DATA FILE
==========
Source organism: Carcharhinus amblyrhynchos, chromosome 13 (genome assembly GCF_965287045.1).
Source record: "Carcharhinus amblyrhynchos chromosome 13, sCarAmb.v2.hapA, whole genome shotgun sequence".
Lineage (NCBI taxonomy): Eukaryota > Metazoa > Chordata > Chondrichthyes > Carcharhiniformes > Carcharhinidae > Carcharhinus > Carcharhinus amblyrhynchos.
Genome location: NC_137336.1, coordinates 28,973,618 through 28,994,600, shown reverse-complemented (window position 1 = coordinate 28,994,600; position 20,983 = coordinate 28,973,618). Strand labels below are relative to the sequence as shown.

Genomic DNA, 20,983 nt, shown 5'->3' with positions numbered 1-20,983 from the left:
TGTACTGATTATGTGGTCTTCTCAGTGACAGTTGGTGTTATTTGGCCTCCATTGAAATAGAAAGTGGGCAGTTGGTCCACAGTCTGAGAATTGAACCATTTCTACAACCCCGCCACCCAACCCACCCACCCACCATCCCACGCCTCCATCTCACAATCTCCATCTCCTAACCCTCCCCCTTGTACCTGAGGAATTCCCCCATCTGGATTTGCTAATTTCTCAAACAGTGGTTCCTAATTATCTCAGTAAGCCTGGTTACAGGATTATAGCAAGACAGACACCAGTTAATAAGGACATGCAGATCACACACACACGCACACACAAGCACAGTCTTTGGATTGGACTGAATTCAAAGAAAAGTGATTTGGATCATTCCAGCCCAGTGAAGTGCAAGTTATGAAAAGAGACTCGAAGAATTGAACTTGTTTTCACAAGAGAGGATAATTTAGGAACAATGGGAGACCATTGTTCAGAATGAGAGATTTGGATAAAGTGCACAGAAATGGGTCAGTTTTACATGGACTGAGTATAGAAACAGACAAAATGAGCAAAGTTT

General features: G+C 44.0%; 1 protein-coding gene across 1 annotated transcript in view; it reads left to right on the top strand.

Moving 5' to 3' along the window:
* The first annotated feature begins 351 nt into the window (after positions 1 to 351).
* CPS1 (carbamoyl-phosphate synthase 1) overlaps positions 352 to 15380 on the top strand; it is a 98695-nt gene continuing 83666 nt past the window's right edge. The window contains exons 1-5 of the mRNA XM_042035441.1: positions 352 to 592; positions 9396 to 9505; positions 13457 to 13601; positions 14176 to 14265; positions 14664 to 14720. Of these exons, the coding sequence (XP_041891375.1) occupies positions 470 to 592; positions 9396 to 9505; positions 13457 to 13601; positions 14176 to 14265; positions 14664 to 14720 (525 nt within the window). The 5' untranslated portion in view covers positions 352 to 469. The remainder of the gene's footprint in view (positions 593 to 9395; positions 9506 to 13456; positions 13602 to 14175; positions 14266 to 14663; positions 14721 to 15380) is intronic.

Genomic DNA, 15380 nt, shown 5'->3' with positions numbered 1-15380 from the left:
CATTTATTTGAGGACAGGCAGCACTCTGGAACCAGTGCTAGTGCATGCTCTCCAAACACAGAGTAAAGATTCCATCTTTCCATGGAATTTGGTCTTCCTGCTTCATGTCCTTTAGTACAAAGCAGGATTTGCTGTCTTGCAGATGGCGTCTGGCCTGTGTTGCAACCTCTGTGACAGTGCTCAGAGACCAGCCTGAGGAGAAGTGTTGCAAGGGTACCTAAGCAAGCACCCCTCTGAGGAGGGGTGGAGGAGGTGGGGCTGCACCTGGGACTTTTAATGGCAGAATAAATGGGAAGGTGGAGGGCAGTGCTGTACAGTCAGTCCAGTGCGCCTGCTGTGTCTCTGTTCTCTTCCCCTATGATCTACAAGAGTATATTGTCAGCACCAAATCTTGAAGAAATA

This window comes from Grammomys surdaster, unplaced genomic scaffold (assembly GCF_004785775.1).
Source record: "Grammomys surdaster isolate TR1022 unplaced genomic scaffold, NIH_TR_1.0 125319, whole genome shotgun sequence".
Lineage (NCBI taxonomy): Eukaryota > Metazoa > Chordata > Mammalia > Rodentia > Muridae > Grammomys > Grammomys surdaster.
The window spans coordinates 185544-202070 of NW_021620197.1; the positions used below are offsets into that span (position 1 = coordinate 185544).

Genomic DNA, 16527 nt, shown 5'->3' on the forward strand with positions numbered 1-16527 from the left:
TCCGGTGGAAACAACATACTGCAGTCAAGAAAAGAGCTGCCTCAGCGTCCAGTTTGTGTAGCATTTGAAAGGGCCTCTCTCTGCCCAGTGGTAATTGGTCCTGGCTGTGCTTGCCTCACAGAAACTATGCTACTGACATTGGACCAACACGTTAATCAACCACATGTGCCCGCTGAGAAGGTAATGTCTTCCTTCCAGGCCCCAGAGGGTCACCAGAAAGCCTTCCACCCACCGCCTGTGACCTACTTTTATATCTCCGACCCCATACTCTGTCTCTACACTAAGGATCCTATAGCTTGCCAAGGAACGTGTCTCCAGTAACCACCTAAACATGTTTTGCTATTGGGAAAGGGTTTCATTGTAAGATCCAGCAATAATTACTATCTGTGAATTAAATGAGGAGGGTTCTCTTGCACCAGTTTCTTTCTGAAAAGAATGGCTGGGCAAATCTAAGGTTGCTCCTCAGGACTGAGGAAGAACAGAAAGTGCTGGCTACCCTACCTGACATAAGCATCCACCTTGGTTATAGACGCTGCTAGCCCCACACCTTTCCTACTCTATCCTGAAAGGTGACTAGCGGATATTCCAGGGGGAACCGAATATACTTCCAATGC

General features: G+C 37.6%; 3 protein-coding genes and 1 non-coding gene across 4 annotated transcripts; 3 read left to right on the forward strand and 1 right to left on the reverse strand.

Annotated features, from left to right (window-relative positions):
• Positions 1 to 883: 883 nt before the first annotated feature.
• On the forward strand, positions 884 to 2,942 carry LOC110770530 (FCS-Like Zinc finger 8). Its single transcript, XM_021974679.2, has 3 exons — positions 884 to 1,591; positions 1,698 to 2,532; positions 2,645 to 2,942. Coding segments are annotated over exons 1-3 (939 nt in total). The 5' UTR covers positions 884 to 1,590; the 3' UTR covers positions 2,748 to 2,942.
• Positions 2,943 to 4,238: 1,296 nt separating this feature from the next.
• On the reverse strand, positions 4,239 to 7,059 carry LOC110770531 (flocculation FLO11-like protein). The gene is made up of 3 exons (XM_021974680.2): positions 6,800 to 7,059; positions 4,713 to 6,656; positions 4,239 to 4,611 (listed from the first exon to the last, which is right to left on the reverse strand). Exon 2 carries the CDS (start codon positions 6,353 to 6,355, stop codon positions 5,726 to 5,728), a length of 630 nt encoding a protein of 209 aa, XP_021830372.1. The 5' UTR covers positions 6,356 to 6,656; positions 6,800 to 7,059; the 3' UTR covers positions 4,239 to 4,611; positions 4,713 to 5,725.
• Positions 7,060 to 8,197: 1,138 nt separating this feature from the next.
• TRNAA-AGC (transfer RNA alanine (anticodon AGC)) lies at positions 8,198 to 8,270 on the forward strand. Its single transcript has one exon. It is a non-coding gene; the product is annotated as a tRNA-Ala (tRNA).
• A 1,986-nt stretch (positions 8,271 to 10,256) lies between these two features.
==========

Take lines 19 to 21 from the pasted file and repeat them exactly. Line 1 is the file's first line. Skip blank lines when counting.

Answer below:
General features: G+C 37.6%; 3 protein-coding genes and 1 non-coding gene across 4 annotated transcripts; 3 read left to right on the forward strand and 1 right to left on the reverse strand.

Annotated features, from left to right (window-relative positions):
• Positions 1 to 883: 883 nt before the first annotated feature.